Based upon the tragic true life story of Donald Crowhurst and his attempt to sale around the world Crowhurst tells a story about the mental breakdown of a man in over his head.
Donald Crowhurst (Justin Salinger) is an average family man struggling to make money after investing all of his savings into his navigational aid for sailors, the Navicator, which wasn’t selling. Instead of listening to his wife and getting a regular job, he chooses to enter the Sunday Times Golden Globe Race, a single-handed circumnavigation of the world. Designing his own boat, he enters the race but soon realises that he has no hope of winning. Instead of quitting the race he falsifies his progress, hoping to cheat and come last, but find himself in an impossible situation when he becomes the likely winner.
Despite having been beaten to release by The Mercy, the Colin Firth starred telling of the Donald Crowhurst story, Crowhurst was actually filmed first, and takes a very different approach to telling it’s tale. Whilst Mercy was a glossy big budget affair, Crowhurst feels a lot smaller in scale, focusing on the mind of the man rather than his journey.
The film feels very low-tech, filmed with a fuzzy 60’s vibe and shot in tight, confining sets I actually had to check that it wasn’t a re-release of a much older film. It’s made to look very much of the time it’s set, with an older style of shooting not just in quality, but in the way shots are frames and the camera lingers for long pauses. In a lot of ways, the film comes across more like a television drama than a feature film.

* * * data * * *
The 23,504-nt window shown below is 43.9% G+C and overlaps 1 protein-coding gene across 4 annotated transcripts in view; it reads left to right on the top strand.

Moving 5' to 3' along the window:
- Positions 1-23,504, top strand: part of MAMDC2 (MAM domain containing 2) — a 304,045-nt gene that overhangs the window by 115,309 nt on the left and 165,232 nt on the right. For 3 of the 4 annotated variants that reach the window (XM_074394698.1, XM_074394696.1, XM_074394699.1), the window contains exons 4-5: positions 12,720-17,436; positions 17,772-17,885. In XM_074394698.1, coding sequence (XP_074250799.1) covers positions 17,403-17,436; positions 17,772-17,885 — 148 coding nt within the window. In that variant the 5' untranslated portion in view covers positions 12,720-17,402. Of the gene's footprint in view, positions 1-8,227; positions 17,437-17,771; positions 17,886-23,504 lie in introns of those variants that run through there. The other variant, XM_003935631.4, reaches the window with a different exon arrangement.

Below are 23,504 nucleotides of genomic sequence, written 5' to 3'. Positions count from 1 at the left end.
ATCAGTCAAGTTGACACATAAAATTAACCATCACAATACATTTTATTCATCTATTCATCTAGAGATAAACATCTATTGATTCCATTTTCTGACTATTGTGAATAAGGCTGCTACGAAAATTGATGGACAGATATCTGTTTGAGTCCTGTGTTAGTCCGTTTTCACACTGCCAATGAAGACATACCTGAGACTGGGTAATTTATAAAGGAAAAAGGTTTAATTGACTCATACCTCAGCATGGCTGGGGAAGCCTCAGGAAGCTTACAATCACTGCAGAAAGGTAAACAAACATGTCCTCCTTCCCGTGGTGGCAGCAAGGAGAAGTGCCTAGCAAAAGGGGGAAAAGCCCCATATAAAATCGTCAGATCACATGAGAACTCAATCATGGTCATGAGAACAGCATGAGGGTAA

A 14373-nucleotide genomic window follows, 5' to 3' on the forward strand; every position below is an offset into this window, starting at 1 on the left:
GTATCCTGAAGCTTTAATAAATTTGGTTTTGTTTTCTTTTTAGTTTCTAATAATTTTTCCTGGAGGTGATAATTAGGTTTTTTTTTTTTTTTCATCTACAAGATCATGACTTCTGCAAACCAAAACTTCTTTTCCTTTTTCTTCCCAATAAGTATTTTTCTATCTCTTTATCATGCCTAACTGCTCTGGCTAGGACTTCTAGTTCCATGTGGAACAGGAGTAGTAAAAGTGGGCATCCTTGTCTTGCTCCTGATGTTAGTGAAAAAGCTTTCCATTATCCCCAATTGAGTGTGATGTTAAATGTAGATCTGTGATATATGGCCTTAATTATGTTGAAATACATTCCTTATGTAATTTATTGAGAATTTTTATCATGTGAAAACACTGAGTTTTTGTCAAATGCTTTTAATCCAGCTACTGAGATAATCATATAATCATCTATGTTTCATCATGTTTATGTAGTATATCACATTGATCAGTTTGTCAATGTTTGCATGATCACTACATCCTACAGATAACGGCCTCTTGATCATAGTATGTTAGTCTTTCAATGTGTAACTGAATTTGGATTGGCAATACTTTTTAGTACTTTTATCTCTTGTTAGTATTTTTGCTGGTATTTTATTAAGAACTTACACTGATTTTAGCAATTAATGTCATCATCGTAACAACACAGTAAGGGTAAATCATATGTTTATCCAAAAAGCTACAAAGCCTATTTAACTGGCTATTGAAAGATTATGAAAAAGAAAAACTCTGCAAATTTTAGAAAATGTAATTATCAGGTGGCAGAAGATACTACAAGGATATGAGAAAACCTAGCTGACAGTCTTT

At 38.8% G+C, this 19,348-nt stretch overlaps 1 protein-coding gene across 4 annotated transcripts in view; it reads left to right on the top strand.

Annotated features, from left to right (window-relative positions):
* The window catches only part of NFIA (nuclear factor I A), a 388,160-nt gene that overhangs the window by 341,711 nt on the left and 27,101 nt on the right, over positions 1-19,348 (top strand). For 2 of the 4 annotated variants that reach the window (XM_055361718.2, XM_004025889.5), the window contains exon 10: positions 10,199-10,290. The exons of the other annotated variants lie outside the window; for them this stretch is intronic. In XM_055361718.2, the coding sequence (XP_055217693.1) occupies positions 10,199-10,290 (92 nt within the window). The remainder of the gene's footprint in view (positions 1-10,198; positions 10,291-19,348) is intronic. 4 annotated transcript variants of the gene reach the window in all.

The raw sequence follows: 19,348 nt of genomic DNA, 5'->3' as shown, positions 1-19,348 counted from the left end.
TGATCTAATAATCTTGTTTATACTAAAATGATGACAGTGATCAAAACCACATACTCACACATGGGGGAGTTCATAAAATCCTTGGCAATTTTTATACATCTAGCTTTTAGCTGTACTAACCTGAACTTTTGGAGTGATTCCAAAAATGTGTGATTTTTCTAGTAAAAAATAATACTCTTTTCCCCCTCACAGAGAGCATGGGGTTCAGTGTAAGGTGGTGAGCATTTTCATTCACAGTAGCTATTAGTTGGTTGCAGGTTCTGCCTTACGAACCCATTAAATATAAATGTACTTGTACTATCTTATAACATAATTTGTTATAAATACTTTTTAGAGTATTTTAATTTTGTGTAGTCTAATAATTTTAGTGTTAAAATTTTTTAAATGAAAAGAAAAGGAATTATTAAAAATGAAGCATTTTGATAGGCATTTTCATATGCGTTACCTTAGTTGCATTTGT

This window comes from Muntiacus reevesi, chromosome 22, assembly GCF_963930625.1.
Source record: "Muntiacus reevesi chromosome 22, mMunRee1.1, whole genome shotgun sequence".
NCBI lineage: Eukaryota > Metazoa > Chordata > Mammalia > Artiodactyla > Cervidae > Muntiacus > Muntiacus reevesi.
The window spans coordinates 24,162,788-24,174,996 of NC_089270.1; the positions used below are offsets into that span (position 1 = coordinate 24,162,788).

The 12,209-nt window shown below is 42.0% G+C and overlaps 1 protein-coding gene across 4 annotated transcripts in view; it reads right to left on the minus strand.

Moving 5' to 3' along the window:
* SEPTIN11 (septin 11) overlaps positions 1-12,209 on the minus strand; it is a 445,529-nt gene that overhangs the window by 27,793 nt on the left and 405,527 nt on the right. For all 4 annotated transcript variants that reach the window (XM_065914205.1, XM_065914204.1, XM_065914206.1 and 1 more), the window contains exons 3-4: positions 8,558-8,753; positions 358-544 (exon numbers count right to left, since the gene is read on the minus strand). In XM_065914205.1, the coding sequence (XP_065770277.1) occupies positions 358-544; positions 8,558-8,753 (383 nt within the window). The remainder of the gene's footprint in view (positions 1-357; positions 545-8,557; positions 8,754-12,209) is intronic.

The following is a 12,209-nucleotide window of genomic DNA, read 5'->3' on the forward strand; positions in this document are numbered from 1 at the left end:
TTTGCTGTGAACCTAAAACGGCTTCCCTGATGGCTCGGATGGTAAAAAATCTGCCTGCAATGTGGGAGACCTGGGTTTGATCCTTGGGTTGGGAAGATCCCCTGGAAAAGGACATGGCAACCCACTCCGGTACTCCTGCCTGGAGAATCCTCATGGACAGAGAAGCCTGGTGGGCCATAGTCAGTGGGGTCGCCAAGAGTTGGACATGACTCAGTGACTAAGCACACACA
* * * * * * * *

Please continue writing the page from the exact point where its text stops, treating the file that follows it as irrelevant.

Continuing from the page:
What surprised most about Crowhurst, however, is how strange the film decided to be. We know from the real life log books found on board the Teingmouth Electron that Donalds mental health went seriously downhill during his voyage, and most likely led to his suicide, but I wasn’t prepared for how the film would portray this loss of sanity.
Director Simon Rumley, better known for his work in horror, makes the film feel more like an experimental movie. Characters spend time screaming at the camera, scenes are inter-cut with strange and bizarre cutaways, shots linger for no reason, and you’re assaulted by loud noises.
I understand that they’re trying to depict a man losing his mind, but these moments often feel too over the top and bizarre to actually be entertaining, and drew me out of the film on several occasions.
Despite Salinger’s good performance throughout, which is no easy feat given he’s in every single scene and has to show a descent into madness, the film often feels quite dull. It’s no fault of the filmmakers, there’s only so entertaining one man in a boat can be, but often the stylistic choices from the director harm the overall quality of the product.
Crowhurst is a tale of tragedy, of a man who got in over his head and ultimately lost his life. It should be heartbreaking and sad, but by the time the end credits rolled I was relieved that the film was over.
Crowhurst is now available on DVD and BluRay.